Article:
Policy approaches to fostering research integrity vary widely around the world, and the same variety can be seen in how research misconduct is defined (or not defined). A recent survey of research misconduct policies around the world found that 22 of the top 40 R&D performing countries have national policies, and several more are in the process of developing a policy (Resnik et al., 2015). All of the countries that have policies include FFP in their definitions, with many including additional elements such as unethical authorship and publication practices,
other serious deviations, and violation of regulations protecting human research subjects or laboratory animals (Resnik et al., 2015). The following examples illustrate the choices other countries have made, which are relevant to the question of how U.S. definitions and policies operate in a global context.
Research Councils UK, the organization of the United Kingdom’s government-funding agencies, has a lengthy and detailed definition of “unacceptable conduct”:
Unacceptable conduct includes each of the following:
This comprises the creation of false data or other aspects of research, including documentation and participant consent.
This comprises the inappropriate manipulation and/or selection of data, imagery and/or consents.
This comprises the misappropriation or use of others’ ideas, intellectual property or work (written or otherwise), without acknowledgement or permission.
- misrepresentation of data, for example suppression of relevant findings and/or data, or knowingly, recklessly or by gross negligence, presenting a flawed interpretation of data;
- undisclosed duplication of publication, including undisclosed duplicate submission of manuscripts for publication;
- misrepresentation of interests, including failure to declare material interests either of the researcher or of the funders of the research;
- misrepresentation of qualifications and/or experience, including claiming or implying qualifications or experience which are not held;
- misrepresentation of involvement, such as inappropriate claims to authorship and/or attribution of work where there has been no significant contribution, or the denial of authorship where an author has made a significant contribution.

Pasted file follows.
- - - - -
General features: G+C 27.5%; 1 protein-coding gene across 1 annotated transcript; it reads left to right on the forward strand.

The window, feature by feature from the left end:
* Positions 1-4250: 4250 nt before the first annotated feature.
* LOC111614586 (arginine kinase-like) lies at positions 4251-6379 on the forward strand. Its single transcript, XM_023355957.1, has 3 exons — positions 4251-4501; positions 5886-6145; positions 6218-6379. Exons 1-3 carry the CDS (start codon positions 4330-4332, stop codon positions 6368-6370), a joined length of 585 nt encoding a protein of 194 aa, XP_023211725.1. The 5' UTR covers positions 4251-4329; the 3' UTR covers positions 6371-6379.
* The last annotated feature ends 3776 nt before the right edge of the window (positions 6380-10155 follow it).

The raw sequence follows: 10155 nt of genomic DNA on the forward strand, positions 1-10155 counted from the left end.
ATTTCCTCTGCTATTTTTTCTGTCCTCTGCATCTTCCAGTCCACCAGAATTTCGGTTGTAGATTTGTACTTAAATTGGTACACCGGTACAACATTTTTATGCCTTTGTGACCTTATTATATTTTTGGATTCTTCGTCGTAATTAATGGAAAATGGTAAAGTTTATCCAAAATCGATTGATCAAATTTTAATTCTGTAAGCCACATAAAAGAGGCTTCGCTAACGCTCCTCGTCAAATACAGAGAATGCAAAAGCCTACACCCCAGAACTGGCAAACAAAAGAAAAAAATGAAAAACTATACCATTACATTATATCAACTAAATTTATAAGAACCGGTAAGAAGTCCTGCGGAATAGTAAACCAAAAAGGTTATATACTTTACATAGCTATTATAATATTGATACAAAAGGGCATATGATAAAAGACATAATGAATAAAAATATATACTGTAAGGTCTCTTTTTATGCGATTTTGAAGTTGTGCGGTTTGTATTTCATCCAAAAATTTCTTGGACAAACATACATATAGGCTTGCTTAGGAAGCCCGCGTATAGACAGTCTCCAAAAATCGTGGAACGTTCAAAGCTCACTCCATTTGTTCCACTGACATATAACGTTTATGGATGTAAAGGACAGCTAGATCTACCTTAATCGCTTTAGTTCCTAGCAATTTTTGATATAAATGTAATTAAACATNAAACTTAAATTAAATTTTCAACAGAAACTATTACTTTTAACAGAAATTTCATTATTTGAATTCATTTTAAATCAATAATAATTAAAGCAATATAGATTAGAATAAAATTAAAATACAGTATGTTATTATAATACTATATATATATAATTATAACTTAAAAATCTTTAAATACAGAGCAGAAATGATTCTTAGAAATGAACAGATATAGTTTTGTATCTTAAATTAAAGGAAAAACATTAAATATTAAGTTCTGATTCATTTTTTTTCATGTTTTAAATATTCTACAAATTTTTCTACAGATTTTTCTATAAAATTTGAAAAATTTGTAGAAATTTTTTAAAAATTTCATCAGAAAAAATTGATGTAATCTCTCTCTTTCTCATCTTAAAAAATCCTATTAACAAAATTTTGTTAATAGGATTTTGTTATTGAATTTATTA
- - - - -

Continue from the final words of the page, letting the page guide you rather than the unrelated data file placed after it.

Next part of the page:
Breach of duty of care, whether deliberately, recklessly or by gross negligence:
- disclosing improperly the identity of individuals or groups involved in research without their consent, or other breach of confidentiality;
- placing any of those involved in research in danger, whether as subjects, participants or associated individuals, without their prior consent, and without appropriate safeguards even with consent; this includes reputational danger where that can be anticipated;
- not taking all reasonable care to ensure that the risks and dangers, the broad objectives and the sponsors of the research are known to participants or their legal representatives, to ensure appropriate informed consent is obtained properly, explicitly and transparently;
- not observing legal and reasonable ethical requirements or obligations of care for animal subjects, human organs or tissue used in research, or for the protection of the environment;
- improper conduct in peer review of research proposals or results (including manuscripts submitted for publication); this includes failure to disclose conflicts of interest; inadequate disclosure of clearly limited competence; misappropriation of the content of material; and breach of confidentiality or abuse of material provided in confidence for peer review purposes.
Improper dealing with allegations of misconduct
- Failing to address possible infringements including attempts to cover up misconduct or reprisals against whistle-blowers
- Failing to deal appropriately with malicious allegations, which should be handled formally as breaches of good conduct. (RCUK, 2013)
Another example is Denmark, whose approach has evolved over time. The first Danish Committees on Scientific Dishonesty (DCSD) was established by the Danish Medical Research Council in 1992, with additional committees being added in 1998 so as to cover all of science (Resnik and Master, 2013). At first, the DCSD employed a broad definition of scientific dishonesty based on “actions or omissions in research which give rise to falsification or distortion of the scientific message or gross misrepresentation of a person’s involvement in the research,” (DCSD, 2015) with nine specific elements, including FFP, as well as “consciously distorted reproduction of others’ results” and “inappropriate credit as the author or authors” (DCSD, 2002).